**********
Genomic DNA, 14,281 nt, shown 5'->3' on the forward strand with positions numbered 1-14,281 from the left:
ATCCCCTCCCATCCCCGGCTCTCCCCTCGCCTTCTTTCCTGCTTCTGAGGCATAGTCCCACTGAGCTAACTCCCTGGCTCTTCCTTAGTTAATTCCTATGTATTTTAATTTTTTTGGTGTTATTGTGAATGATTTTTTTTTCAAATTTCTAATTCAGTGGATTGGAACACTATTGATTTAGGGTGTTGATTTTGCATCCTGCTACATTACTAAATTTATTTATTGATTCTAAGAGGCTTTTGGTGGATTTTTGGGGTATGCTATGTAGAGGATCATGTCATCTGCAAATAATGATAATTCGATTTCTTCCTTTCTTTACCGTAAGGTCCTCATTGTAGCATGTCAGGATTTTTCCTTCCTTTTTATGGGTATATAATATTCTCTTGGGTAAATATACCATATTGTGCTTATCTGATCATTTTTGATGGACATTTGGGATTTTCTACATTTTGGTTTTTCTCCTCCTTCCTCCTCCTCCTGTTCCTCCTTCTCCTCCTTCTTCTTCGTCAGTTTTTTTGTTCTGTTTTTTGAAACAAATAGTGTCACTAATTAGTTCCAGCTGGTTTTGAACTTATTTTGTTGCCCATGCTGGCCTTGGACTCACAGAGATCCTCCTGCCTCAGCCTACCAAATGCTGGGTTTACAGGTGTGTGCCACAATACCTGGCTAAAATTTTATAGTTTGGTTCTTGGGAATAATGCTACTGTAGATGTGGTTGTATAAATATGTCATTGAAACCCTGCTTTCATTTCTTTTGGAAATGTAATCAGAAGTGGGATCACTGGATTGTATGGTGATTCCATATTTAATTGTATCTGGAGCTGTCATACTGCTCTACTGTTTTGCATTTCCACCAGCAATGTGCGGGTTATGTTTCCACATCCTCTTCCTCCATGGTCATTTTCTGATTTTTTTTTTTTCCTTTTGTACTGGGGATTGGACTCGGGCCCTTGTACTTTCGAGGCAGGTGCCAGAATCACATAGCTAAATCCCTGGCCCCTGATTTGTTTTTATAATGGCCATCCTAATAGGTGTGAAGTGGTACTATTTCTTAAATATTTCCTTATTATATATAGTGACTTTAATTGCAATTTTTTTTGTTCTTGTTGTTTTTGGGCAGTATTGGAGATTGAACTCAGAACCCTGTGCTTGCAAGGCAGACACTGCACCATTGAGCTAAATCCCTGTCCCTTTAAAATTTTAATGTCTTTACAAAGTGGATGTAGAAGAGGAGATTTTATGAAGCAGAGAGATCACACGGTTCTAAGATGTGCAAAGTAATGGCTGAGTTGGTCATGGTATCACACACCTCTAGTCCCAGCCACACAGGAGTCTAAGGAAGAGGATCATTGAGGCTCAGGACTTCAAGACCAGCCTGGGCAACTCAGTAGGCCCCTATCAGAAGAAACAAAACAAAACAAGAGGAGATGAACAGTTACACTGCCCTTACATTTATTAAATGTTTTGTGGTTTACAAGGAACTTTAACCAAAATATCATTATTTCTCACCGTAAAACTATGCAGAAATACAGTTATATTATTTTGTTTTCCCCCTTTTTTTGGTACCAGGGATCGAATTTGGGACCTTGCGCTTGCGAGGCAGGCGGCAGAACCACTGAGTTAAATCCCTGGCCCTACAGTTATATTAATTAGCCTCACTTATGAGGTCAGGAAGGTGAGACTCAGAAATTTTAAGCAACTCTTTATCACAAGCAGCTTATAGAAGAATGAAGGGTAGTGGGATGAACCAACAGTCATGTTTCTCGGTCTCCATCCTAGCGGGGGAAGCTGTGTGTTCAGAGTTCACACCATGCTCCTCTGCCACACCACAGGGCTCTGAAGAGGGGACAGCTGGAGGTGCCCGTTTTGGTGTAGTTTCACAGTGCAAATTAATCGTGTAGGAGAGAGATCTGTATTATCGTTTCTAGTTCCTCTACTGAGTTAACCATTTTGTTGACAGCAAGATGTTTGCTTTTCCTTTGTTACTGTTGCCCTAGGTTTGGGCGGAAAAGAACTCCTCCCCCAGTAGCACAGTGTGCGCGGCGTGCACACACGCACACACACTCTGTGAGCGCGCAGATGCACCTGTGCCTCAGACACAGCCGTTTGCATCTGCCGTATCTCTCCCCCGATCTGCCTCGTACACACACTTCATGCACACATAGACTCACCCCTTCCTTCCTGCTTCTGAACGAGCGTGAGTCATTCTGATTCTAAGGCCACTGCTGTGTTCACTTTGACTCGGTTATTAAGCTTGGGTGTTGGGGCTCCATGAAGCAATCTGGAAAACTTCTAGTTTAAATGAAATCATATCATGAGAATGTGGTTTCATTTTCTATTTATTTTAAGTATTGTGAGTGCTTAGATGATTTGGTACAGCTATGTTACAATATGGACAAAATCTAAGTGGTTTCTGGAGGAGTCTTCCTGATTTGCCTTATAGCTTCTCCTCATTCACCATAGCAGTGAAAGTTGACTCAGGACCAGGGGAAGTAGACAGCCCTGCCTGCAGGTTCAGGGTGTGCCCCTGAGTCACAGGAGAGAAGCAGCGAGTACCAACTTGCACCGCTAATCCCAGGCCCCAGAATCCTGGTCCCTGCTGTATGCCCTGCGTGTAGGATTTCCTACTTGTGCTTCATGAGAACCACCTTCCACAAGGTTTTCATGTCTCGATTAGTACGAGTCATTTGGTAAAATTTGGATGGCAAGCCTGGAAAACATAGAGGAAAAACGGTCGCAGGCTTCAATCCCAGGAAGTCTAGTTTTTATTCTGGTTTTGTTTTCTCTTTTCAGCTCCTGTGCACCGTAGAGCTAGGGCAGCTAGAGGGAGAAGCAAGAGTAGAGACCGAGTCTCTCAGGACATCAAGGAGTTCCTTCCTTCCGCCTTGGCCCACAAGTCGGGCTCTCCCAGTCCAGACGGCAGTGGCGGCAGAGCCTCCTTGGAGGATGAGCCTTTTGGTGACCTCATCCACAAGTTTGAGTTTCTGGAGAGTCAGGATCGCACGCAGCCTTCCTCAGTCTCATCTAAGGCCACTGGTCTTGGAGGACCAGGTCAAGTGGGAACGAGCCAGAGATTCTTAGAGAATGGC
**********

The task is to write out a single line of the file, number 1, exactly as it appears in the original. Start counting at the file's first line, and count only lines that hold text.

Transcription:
Genomic DNA, 14,281 nt, shown 5'->3' on the forward strand with positions numbered 1-14,281 from the left: